UPDATE: Jan. 4, 2018: The Houston City Council did not vote on a $36.8 million recycling contract with FCC Environmental Services at its Jan. 3 meeting because multiple members "tagged" it for a one-week delay.
Discussion of this contract was more limited at the latest meeting and previous opponents to the deal were less vocal. One member said he reached the conclusion that FCC was the best choice because they would offer a cap on recycling costs, unlike Waste Management, though he also recognized why Waste Management might not want to set that precedent. Another member raised questions about transparency in the procurement process, which drew a characteristic rebuke from Mayor Sylvester Turner.
The vote will now on appear on the council's Jan. 10 agenda.
UPDATE: Dec. 20, 2017: The Houston City Council will not be approving a $36.8 million recycling contract with FCC Environmental Services until Jan. 3 at the earliest, due to ongoing questions about the deal.
City Controller Chris Brown certified the contract earlier this week, as reported by ABC 13. Though the item was "tagged" by two council members during the Dec. 19 session, meaning consideration is automatically delayed until the next scheduled meeting.
The city's contract assessment process continues to be the main point of confusion among members. Waste Management was also present to question how it was ranked lower than FCC in multiple categories and make an entreaty for reconsideration.
"We just don’t understand as the world’s largest recycler how we could be surpassed by someone that doesn't even have a facility here in Houston," said Shanna Lopez, a municipal solutions manager with the company.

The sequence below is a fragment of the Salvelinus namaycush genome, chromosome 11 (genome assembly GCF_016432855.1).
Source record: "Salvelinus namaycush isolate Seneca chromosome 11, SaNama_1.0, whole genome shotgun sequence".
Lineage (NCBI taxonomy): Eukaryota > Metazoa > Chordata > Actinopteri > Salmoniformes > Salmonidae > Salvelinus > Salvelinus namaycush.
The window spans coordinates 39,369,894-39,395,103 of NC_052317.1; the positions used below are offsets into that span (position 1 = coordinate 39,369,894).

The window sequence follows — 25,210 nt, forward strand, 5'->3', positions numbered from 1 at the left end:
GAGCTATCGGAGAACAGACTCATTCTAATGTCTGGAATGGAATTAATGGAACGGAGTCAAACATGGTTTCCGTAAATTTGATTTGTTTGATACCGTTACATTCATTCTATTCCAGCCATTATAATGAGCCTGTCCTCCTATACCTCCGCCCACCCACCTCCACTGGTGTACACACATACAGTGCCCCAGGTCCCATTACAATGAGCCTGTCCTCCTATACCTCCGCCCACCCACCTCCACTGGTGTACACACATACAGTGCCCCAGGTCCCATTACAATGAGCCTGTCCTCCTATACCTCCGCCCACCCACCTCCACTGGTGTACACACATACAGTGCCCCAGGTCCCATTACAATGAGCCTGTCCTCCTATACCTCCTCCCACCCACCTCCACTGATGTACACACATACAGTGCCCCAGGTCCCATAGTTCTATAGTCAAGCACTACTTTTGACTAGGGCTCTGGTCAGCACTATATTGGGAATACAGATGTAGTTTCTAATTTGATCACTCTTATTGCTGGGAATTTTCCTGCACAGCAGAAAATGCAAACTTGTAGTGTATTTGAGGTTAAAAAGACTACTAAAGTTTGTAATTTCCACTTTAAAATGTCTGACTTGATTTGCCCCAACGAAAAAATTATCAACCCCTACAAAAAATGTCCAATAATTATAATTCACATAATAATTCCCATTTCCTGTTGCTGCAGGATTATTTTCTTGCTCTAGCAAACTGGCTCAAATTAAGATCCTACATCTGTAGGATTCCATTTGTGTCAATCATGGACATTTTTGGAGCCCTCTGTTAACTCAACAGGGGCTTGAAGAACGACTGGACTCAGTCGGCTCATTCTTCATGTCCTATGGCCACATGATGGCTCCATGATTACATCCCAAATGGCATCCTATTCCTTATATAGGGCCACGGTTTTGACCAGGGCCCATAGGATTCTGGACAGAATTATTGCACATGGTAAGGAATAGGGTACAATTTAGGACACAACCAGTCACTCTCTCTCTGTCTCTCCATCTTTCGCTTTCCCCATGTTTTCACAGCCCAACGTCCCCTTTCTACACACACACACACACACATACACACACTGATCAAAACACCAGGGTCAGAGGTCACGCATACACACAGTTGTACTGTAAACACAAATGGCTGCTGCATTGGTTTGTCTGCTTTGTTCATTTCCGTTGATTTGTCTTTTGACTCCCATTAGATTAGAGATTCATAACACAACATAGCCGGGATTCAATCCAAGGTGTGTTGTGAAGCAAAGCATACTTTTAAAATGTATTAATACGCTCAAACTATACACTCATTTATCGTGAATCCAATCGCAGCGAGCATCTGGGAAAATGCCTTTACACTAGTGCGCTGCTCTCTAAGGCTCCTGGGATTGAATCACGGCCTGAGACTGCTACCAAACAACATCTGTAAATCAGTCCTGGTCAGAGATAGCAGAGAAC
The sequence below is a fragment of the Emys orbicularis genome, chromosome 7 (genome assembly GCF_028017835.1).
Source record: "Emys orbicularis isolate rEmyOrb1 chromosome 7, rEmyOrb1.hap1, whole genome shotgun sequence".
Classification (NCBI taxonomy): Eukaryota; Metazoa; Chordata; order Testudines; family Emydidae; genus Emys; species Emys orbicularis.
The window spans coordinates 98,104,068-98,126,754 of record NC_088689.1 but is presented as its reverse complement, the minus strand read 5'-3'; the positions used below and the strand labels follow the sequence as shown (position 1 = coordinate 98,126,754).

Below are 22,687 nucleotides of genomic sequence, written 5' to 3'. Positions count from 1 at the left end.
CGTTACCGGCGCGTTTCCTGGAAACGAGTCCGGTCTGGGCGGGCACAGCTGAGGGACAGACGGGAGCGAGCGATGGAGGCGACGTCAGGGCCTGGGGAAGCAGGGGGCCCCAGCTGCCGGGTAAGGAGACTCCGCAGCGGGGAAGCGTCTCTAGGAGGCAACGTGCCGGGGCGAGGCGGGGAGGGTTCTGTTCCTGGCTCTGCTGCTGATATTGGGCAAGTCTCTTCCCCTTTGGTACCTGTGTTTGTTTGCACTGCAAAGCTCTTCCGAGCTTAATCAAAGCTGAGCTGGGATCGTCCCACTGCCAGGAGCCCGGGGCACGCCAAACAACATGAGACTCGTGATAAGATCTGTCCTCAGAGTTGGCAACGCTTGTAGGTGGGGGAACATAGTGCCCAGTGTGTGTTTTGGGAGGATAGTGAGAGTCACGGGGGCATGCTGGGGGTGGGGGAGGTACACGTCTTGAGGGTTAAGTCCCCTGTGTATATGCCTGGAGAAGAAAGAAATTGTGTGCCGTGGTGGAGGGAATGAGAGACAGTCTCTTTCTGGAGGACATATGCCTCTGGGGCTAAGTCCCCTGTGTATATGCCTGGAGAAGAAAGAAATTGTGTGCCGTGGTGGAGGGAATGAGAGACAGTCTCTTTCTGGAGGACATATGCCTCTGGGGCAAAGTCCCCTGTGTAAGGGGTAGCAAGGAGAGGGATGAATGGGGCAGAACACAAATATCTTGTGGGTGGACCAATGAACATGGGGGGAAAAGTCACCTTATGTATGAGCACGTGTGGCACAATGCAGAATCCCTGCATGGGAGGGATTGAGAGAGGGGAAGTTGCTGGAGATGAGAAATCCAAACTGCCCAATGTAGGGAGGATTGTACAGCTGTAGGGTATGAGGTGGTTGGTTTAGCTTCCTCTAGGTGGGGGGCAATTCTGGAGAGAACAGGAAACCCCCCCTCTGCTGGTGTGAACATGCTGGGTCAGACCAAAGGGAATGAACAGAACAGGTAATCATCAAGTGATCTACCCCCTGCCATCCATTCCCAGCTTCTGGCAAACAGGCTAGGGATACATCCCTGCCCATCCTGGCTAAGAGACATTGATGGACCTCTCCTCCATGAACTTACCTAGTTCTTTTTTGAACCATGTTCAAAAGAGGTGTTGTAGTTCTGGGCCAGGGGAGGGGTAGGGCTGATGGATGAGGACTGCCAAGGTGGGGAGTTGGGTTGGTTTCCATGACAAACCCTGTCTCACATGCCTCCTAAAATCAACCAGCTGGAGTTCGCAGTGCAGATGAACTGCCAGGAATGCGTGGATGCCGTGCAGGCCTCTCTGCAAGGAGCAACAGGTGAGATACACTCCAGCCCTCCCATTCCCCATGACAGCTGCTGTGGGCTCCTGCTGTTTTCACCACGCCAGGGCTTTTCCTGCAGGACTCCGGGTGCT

Mayor Sylvester Turner was dismissive of these arguments and said the company's refusal to include a price cap was problematic. He cited China's new scrap import policies multiple times as a reason to lock in the FCC contract as soon as possible.
"The market is falling and is falling dramatically, and that’s why the cap is so important. If you don’t include a cap the city is at risk," he said. "We are now paying Waste Management for recycling instead of Waste Management paying us."
UPDATE Dec. 12, 2017: The Houston City Council is no longer expected to vote on a 15-year, $36.8 million recycling contract with FCC Environmental Services at its Dec. 13 meeting. This latest delay comes after Controller Chris Brown sent a memo to Mayor Sylvester Turner, the city's chief procurement officer and all council members stating this his office could not certify the contract in time due to multiple outstanding questions, as reported by ABC 13.
Brown's office cited concerns about transparency, including an "unusual" requirement that his staff had to sign non-disclosure agreements before reviewing the proposals in "a proctored environment" with no legal justification. Efforts to review scoring sheets and other original paperwork have also been hindered because much of the original documentation was ruined during Hurricane Harvey.
The memo also raised questions about pending litigation against subcontracted staffing firm Taylor Smith Consulting. Multiple lawsuits involve alleged overtime violations under the Fair Labor Standards Act. One is a class action suit with more than 140 named plaintiffs.
In response to ABC 13, FCC noted that Waste Management — Houston's current recycler — also uses Taylor Smith Consulting. FCC said it would find another qualified vendor if the company was found guilty of any labor violations.